UK Markets closed

Another sign Mike Ashley’s House of Fraser bet is not paying off

Edmund Heaphy
Finance and news reporter
A House of Fraser store in London. Photo: Matthew Chattle/Barcroft Images/Barcroft Media via Getty Images

Monday’s announcement from Sports Direct (SPD.L) that it would delay the publication of its annual results is the latest sign that Mike Ashley’s bet on the ailing House of Fraser chain may be in troubled waters.

When Ashley’s group acquired the department store chain almost a year ago, the move drew a cautious response from retail analysts. But Ashley, the owner of Premier League soccer club Newcastle United, considers himself nothing if not a maverick.

He said little about what he was planning for the retail chain, except that he would try and keep as many of its stores open as part of a plan to transform it into the “Harrods of the High Street.”

In theory, the plan was sound: Harrods remains one of the only UK department stores that is not in financial turmoil, and Ashley has form in taking large stakes in — and then turning around — troubled firms.

But, at the same time, he has also made plenty of bad bets. French Connection (FCCN.L), which is 27% owned by Sports Direct, is up for sale. Ashley lost £150m on his acrimonious attempt to take over Debenhams.

Similar things can be said about the stakes that Sports Direct has in Findel (FDL.L), MySale (MYSL.L), and Iconix Brand Group (ICON), which owns the Lee Cooper and Umbro brands.

In December, after a November Ashley said was “the worst on record”, Ashley revealed that House of Fraser was losing almost £3m a week, something that contributed significantly to a 27% decline in Sports Direct’s underlying profits.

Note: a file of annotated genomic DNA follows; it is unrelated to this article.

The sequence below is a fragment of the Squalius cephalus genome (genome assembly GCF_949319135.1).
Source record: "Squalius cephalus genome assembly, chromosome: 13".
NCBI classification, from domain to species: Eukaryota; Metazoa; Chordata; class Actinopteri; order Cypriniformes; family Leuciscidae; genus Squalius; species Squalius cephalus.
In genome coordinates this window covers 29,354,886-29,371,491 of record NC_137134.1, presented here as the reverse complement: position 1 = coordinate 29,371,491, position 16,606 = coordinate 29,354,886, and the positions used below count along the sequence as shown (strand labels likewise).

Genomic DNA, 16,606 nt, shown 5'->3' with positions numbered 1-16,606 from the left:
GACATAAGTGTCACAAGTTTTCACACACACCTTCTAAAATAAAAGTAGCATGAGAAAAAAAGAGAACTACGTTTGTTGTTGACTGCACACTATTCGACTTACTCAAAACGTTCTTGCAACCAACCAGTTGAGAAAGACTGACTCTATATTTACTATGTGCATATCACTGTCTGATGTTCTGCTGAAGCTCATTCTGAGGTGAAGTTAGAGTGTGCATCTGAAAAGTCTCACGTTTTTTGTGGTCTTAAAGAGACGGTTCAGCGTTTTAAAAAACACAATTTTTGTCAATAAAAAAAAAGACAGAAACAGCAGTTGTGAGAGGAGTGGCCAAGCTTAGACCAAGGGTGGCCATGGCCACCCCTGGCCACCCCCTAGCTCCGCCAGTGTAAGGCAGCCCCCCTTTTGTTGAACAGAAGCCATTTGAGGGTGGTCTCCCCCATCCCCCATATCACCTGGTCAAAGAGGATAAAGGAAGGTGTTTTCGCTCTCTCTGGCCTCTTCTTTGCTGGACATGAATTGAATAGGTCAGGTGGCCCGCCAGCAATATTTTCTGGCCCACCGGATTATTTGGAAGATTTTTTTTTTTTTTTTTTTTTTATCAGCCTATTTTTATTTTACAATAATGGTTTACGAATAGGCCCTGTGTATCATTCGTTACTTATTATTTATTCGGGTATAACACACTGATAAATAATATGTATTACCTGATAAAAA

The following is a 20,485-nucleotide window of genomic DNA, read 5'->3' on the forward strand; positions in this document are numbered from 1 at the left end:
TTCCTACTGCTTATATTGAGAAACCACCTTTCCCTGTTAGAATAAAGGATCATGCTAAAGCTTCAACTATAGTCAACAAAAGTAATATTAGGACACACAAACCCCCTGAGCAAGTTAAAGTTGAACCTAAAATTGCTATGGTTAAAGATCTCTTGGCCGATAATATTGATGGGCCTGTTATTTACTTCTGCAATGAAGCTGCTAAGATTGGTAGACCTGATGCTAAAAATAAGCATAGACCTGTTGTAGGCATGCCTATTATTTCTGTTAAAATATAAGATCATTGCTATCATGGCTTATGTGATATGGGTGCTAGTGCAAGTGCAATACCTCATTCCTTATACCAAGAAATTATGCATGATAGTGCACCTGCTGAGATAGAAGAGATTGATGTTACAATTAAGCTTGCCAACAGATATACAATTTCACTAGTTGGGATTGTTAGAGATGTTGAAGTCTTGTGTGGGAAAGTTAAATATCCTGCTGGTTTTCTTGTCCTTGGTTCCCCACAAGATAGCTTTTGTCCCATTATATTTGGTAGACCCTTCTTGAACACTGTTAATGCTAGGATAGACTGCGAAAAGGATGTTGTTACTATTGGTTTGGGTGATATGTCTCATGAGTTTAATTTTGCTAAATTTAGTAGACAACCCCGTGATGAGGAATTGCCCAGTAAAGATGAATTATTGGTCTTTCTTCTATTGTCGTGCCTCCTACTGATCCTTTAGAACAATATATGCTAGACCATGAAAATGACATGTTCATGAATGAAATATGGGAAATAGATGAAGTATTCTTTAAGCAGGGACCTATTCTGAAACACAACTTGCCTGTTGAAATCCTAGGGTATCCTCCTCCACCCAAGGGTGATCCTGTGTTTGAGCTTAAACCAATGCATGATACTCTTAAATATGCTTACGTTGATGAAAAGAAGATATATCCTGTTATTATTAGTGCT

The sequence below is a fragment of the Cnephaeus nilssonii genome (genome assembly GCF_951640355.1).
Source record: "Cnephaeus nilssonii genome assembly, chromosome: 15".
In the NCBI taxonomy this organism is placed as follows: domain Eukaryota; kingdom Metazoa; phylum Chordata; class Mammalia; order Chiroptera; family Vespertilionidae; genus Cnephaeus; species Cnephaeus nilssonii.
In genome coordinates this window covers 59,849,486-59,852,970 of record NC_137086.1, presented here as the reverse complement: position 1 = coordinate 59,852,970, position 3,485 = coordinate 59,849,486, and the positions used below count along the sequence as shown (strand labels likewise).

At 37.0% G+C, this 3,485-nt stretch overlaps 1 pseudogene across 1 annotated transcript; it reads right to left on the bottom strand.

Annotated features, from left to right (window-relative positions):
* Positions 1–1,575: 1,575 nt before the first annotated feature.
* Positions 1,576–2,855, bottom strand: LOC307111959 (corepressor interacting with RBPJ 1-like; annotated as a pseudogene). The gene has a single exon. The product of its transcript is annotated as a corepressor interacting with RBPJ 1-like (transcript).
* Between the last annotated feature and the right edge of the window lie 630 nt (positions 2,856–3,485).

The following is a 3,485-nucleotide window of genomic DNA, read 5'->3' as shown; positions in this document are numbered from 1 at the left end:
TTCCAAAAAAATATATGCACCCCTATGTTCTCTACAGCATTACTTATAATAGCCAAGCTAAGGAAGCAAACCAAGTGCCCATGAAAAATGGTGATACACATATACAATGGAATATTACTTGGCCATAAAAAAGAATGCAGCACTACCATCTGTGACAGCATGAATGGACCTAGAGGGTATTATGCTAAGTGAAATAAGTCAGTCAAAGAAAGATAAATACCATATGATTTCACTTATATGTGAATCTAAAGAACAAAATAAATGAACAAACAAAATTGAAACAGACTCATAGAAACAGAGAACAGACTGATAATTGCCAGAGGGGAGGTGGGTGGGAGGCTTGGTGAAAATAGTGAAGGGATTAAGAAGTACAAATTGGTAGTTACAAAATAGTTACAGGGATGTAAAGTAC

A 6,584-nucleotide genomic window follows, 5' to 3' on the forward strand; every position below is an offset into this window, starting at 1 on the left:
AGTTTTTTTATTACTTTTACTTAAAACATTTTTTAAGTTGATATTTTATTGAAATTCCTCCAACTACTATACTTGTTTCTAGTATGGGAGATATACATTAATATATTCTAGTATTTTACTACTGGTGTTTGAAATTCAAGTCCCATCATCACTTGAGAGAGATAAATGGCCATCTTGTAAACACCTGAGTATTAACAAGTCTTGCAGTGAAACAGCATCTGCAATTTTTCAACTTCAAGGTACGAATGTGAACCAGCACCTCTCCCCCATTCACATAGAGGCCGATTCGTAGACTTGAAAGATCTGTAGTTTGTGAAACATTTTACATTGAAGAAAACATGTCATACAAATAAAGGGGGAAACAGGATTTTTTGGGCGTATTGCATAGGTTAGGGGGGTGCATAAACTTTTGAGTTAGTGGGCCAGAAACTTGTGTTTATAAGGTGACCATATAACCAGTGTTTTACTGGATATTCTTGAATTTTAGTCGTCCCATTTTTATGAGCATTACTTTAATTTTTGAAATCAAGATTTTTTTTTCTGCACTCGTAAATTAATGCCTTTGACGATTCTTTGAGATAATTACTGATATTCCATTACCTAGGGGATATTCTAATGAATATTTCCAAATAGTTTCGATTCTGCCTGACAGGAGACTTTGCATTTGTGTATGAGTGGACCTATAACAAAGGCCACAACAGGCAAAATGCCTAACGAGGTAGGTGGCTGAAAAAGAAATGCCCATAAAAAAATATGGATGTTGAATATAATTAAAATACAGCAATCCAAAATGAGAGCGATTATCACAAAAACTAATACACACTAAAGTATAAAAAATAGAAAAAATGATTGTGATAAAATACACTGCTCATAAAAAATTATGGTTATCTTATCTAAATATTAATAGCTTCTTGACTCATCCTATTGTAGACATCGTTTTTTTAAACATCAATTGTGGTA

Lambasting the chain’s previous senior management, who he said “traded the business whilst it was insolvent for a long time,” Ashley said Sports Direct had “significant challenges ahead” with House of Fraser.

But he reiterated his plan to model the 170-year-old chain on Harrods and said that there was a “fantastic opportunity” to turn it around.

On Monday, Sports Direct seemed a bit less optimistic. Expected to announce its results for the year to 28 April on Thursday, it now said that this could happen as late as 23 August.

It blamed problems integrating its purchase of House of Fraser and increased scrutiny of its accounts, including the Financial Reporting Council’s review of Grant Thornton’s audit of its financial statements.

More importantly, it said that this could affect its financial forecasts, hinting that its underlying profits could be dented.

In other words, its £90m takeover is not going as planned. But because Sports Direct gave separate guidance for House of Fraser and its other businesses, it could also be taken as a sign that its core retail business is underperforming.

This, said Russ Mould of AJ Bell, “will stoke concerns that Sports Direct’s strategy to supplement organic growth with an acquisition spree is serving as a distraction to management”.

Investors aren’t exactly taking it in stride, either. Shares in Sports Direct fell by almost 15% on Monday.